As mobile smartphones have become more advanced, they have also become more fragile (the author does not remember being particularly worried when she dropped her Nokia 3310). With each advancement in security, screen quality, data speed, and so forth, something else is sacrificed—durability, size, and/or battery life. Most people with smartphones, such as Apple’s iPhone, have probably experienced an issue with their mobile phones at some point during ownership. Speaking from experience—the author of this blog post has cracked the screen of every smartphone she has ever owned.
Upon damaging their phone, many consumers look to third parties to conduct repairs, as such repairs are often significantly cheaper than repairs through the manufacturer.
One issue for which consumers have sought third party support is Touch ID sensor issues related to the iPhone 6 and 6s. For example, many have speculated that the Touch ID sensor feature on the new Apple iPhone 6 and 6s are prone to causing phone issues, such as the touch screen becoming unresponsive, the fingerprint sensor not registering when users are attempting to use it, and the home and lock buttons failing to work as expected.
Some iPhone users corrected Touch ID sensor problems by having the sensor replaced at third-party repair stores, as it is often significantly cheaper than repair through an official Apple store. According to Apple, that is where the problem starts. Because the Touch ID sensor is designed to secure the phone and its contents, the iPhone recognizes when a non-authorized replacement sensor is installed on the phone.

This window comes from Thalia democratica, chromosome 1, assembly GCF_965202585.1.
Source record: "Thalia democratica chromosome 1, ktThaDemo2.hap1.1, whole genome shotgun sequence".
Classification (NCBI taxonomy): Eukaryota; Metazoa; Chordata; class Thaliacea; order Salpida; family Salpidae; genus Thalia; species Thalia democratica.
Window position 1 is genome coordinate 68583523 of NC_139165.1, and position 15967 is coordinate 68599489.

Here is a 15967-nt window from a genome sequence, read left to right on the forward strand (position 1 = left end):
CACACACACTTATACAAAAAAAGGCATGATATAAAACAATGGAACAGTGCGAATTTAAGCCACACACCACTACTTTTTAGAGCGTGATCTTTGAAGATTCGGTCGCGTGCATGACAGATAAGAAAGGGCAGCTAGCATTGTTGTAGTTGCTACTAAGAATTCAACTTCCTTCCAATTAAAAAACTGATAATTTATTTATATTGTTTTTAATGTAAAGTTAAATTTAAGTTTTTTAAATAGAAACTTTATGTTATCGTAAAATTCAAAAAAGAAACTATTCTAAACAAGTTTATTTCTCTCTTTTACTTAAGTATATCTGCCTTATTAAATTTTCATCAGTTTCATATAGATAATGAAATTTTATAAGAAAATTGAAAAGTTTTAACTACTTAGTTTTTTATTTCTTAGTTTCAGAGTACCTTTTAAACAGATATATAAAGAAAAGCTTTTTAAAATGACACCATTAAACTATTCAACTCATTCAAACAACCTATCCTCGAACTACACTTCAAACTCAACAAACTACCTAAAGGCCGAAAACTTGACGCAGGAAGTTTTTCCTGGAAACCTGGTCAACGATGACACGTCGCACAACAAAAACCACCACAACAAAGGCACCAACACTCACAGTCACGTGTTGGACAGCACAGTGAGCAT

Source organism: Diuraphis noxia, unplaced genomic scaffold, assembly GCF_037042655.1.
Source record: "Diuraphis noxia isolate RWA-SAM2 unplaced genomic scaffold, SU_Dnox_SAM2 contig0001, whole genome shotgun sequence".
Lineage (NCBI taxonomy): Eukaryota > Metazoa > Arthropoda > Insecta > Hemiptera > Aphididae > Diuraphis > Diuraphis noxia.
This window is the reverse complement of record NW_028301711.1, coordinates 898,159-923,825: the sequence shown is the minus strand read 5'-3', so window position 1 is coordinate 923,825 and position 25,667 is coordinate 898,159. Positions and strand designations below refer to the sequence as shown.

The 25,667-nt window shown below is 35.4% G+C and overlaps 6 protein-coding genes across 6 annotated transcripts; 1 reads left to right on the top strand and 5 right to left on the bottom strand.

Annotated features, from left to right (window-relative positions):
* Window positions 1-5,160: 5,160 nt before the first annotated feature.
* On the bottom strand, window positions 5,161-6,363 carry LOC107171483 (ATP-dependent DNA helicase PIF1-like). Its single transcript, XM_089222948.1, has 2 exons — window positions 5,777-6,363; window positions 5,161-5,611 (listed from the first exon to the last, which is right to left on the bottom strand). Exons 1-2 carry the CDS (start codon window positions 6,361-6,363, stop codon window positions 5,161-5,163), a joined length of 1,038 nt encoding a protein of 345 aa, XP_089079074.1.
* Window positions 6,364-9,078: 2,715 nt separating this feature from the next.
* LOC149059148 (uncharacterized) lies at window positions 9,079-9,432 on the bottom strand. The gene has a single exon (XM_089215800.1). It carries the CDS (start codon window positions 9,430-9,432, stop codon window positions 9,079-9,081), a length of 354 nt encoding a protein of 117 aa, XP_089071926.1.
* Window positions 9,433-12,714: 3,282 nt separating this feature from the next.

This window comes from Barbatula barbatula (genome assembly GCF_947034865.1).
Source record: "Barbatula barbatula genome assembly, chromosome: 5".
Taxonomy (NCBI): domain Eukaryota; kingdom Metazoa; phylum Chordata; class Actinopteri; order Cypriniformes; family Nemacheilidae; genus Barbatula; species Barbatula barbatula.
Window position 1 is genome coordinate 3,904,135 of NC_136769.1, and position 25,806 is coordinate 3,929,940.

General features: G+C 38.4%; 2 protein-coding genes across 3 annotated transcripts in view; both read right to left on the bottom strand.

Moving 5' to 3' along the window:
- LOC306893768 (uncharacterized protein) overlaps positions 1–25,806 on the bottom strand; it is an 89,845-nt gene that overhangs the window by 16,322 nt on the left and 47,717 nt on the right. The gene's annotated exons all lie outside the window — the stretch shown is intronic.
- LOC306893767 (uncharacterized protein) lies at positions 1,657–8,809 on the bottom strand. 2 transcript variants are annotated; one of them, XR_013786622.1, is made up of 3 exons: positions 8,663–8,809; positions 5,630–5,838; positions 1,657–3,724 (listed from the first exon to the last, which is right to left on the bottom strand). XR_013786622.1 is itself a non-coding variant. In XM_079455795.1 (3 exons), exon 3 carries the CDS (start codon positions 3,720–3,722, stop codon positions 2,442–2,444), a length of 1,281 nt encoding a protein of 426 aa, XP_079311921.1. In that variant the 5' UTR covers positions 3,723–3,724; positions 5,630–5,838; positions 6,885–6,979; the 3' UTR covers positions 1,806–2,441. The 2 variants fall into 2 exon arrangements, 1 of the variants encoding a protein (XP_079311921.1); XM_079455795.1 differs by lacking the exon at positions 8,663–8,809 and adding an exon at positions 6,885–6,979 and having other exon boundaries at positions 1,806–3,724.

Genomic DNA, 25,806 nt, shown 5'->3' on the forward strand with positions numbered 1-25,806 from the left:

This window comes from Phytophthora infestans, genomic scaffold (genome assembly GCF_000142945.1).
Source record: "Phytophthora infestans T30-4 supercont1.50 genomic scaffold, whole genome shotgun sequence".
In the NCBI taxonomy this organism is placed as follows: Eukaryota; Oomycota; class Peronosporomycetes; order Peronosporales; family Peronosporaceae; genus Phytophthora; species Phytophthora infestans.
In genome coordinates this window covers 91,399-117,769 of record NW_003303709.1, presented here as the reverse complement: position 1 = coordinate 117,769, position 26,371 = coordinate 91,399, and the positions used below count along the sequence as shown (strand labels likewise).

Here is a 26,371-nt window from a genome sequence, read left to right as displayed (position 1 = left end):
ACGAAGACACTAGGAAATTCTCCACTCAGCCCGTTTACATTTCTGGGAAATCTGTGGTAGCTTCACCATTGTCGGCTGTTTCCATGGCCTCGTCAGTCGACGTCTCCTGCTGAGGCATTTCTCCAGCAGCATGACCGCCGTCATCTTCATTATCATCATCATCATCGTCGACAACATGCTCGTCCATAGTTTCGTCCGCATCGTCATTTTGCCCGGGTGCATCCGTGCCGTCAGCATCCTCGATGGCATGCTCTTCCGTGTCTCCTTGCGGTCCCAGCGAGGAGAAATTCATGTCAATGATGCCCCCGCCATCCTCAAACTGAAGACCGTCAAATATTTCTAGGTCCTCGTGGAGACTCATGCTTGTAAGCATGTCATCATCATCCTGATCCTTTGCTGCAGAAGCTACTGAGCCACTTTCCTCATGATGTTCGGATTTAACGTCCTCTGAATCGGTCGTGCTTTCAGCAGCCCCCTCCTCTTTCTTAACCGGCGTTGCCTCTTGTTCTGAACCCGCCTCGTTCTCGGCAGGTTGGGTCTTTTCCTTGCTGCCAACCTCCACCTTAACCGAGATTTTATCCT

The installation itself does not cause any functionality issues with your phone and many report that the third-party Touch ID replacement cures all existing functionality issues with their iPhones. The real problem arises when new programming in iOS9 recognizes the “unauthorized” touch ID sensor and shuts down the phone—according to Apple, as a security measure. Typically, users discover this when they attempt to install iOS 9 on their iPhone 6 and 6s and receive the dreaded “Error 53” message, which “bricks” their phones. “Brick” is industry slang for essentially turning your phone into a useless brick or a paperweight. Many have reported that Apple is unable to fix their phones after Error 53 appears.
Some users are finding that they experience Error 53 issues even though they have not conducted any repairs to the phone. The cause is speculated to be damage to the cable connecting the Touch ID sensor to the rest of the phone’s hardware, perhaps from a drop.
In any event, once Error 53 occurs, the iPhones stop working entirely. Consumers are no longer able to access their contacts, e-mails, notes, photos, or videos. For some, these personal files are lost forever and an up to $949 phone is rendered completely useless.
Apple does not warn users that downloading the latest iOS may brick their phones. Many allege that Apple also does not provide adequate support to repair their phones once Error 53 has appeared.
Cafferty Clobes Meriwether & Sprengel LLP is investigating the Error 53 issue on behalf of United States consumers. If you downloaded Apple’s new iOS and received an Error 53 notification, please contact us to investigate any potential claims you may have.